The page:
THE COMMON DISEASES OF CHILDREN By E. H. RUDDOCK, M.D
I. Medicines for Children.
A SELECTION of Homoeopathic remedies in a case or chest is invaluable in every house in which there are children. The absence of nauseousness is an advantage which mothers can well understand who have witnessed the natural and proper disgust of children to draughts and pills. The agreeableness of our remedies is, however, only one advantage, for the diseases of children are most strikingly under their control.
In the treatment of infants, perseverance is necessary. Patient attention should be given to the investigation of every ailment, and no case should be abandoned as altogether hopeless. It is well known that children often recover from the most severe diseases, and in the great majority of instances, especially if taken in time, the balance will quickly turn in their favour.
Forms of Medicines.
The medicines used in Homoeopathic practice are prepared in different forms Globules, Pilules, Tinctures and Triturations. Globules are now almost wholly superseded by Pilules; and Triturations are seldom used except in professional practice. A description of the different forms may be found in The Stepping- stone to Homoeopathy and Health, which has now reached its fourteenth edition of 230,000 copies.
II. List of Remedies.
1. Aconitum Napellus
2. Arnica Montana
3. Arsenicum Album
6. Calcarea Carbonica
7. Calcarea Phosphorata
8. Chamomilla Matricaria
9. China Officinalis
11. Coffea Cruda
12. Drosera Rotundifolia
13. Gelsemium Sempervirens
14. Hepar Sulphuris Calcare
16. Mercurius Solubilis.
17. Nux Vomica
19. Pulsatilla Nigricans
20. Rhus Toxicodendron
22. Spongia Marina Tosta
24. Veratrum Album
ABBREVIATION in correspondence to above list 1. Aconite
7. Calcarea phos.
14. Hepar sulph.
17. Nux V.
ATTENUATION in correspondence to above list 1. 3x
If the foregoing remedies are kept in pilules or globules, the attenuation of some of them must be slightly modified, according to the discretion of a qualified chemist.
EXTERNAL REMEDIES: Arnica, Calendula, Cantharis, and Rhus should also be procured in strong tincture, and kept separate, being invaluable in cases of accident.
III. Direction respecting the Medicines.
Pilules or globules may be taken dry on the tongue, but it is better, when convenient, to dissolve them in pure soft water. If tinctures are used, a little practice is necessary to drop them with accuracy.
Before removing the cork, invert the bottle so as to wet the end of the cork. The required quantity should be dropped into the bottom of a glass by holding the bottle in a slanting manner, with the lip resting against the middle of the end of the cork (see illustration), when the tincture will descend and drop from the lower edge of the cork. The most timid may learn to drop the tinctures with exactness by introducing into the bottle a piece of solid glass, about 3/16 of an inch in diameter, bent at a right angle. 1 These Drop-conductors can be obtained of any Homoeopathic Chemists.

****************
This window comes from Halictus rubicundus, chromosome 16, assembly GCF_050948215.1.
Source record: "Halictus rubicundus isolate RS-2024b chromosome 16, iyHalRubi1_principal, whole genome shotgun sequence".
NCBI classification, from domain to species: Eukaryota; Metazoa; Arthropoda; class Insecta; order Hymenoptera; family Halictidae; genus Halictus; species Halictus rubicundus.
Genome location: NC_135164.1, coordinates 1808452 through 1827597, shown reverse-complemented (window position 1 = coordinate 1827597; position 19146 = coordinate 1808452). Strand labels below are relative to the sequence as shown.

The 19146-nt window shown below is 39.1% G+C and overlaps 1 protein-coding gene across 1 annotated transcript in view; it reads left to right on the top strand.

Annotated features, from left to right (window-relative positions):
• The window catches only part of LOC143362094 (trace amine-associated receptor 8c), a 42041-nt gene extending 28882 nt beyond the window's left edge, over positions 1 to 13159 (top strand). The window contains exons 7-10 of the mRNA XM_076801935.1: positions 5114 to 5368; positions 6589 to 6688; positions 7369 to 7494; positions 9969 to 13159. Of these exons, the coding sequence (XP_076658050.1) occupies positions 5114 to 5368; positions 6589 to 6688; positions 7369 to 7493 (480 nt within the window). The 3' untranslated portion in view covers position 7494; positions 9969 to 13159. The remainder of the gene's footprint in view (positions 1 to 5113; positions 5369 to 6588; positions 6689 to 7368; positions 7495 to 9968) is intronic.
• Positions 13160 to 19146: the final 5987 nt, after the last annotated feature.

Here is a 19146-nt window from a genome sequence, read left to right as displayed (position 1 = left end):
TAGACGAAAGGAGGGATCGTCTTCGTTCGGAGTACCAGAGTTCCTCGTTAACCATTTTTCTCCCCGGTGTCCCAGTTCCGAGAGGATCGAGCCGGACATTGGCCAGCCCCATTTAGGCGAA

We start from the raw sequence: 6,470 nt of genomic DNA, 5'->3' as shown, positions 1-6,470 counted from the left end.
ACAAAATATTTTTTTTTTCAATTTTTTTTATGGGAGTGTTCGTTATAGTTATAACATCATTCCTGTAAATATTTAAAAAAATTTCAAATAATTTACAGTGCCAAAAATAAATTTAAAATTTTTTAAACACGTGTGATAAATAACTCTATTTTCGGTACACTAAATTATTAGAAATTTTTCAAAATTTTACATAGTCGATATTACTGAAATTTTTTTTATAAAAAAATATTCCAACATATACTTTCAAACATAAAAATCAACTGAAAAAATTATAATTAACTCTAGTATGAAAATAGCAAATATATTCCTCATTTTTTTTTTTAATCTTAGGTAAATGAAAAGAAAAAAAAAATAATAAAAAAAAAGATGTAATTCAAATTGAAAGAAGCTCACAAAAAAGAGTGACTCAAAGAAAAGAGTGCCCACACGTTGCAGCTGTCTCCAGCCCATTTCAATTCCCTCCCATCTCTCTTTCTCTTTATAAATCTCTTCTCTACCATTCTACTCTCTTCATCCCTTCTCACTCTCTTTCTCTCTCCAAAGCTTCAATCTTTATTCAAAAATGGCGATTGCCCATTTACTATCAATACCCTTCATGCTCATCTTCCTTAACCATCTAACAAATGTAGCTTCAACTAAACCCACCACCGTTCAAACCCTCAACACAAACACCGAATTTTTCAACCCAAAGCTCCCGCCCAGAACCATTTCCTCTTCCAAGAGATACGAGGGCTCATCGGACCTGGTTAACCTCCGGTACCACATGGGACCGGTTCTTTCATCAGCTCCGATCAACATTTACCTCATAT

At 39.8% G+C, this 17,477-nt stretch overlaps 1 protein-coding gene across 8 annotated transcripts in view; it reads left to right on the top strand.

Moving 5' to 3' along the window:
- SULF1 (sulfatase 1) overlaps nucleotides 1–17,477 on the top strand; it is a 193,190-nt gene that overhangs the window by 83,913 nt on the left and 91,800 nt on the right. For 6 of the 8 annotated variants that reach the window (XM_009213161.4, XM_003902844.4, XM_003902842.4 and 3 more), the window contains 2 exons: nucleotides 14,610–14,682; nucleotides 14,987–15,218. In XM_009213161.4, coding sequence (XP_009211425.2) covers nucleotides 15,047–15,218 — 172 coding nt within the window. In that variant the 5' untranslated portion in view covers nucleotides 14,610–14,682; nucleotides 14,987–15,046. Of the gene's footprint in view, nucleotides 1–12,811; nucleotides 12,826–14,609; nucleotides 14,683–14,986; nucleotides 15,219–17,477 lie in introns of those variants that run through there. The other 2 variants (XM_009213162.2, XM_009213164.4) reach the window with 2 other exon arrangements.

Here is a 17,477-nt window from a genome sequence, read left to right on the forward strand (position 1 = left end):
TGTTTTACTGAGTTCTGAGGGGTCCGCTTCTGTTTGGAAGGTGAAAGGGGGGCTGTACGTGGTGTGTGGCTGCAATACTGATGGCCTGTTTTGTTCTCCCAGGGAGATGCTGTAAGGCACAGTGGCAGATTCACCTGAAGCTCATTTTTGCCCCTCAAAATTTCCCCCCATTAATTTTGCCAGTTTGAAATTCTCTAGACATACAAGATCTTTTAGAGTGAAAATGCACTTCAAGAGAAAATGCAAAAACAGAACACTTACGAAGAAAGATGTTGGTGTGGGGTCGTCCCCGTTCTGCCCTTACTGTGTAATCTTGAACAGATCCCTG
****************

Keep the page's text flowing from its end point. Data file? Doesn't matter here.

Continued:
Water, in the proportion of a dessertspoonful to a drop, should be poured upon the medicine. For infants who object to cold water, the medicine may be added to about half a tea-spoonful of water, and the spoon previously warmed by dipping it in hot water. The vessel should be made scrupulously clean; and if it has to stand for sometime after being mixed, the medicine should be covered over, and the spoon wiped after measuring each dose. Fine glazed earthenware spoons are the best for this purpose. If the medicine has to be kept several days, it should be put into a new bottle, care being taken that the cork is new and sound, or into graduated earthenware medicine-cups, with covers, specially made for this purpose.
Generally, the best times for administering the medicines are on rising in the morning, at bedtime, and, if oftener prescribed, about an hour before a meal.
In determining the quantity and strength of doses, several circumstances require consideration, such as age, sex, habits, nature of the disease and the organ involved.
Allowing for any peculiarity of constitution, the following directions may be given as to the dose:
One drop of Tincture or two Pilules. For young infants, one half the above quantities.
A pilule, or one drop, is easily divided into two doses by mixing it with two spoonfuls of water, and giving one spoonful for a dose.
REPETITION OF DOSES
On this point we must be guided by the acute or chronic character of the malady, the urgency and danger of the symptoms, and the effects produced by the medicines. In violent and acute diseases, such as Fevers, Croup, Convulsions, etc., the dose may be repeated every fifteen, twenty, or thirty minutes; in less urgent cases, every two, three, or four hours. In chronic maladies the medicine may be administered every six, twelve, or twenty-four hours. In all cases when improvement takes place, the medicines should be taken less frequently, and gradually discontinued.
GENERAL DIRECTIONS FOR THE MANAGEMENT OF INFANTS
Before commencing a description of the most common diseases of children, we think it necessary to offer some general instructions on the management of early infancy, touching points which may appear to be of little importance, but which have a direct bearing on the prevention of infantile disease and mortality.
IV. The Newly-born Infant.
Nothing can exceed the helpless weakness which an infant presents at birth. It requires aid of every kind, and if neglected soon perishes.
If an infant be born before the doctor’s arrival, it should receive the attentions pointed out in the Section on “Labour” in the LADY’S MANUAL (sect. 52). If the child is healthy and strong, it will cry vigorously; for the change from a condition of unconscious repose, in a bland fluid, at a temperature of 98* Fahr., to the contact of rough clothes and a comparatively cold temperature, is certainly not agreeable. The act of crying helps to full the lungs with air, and thus the functions of breathing and lung-circulation become established.
The First Wash. As soon as breathing has fairly commenced, and the navel-string been tied, the infant should be enveloped in soft warmed flannel, and, everything being ready beforehand, it should be immediately washed and as quickly as possible. Immediately, for the skin requires cleansing from the sticky fluid which clings to it at birth, in order that its healthy action may be established. A new-born child is often allowed to remain a long time before it is washed, and even then it is not always washed quickly and skilfully, so that it shivers, and the skin becomes blue before it is placed by its mother’s side.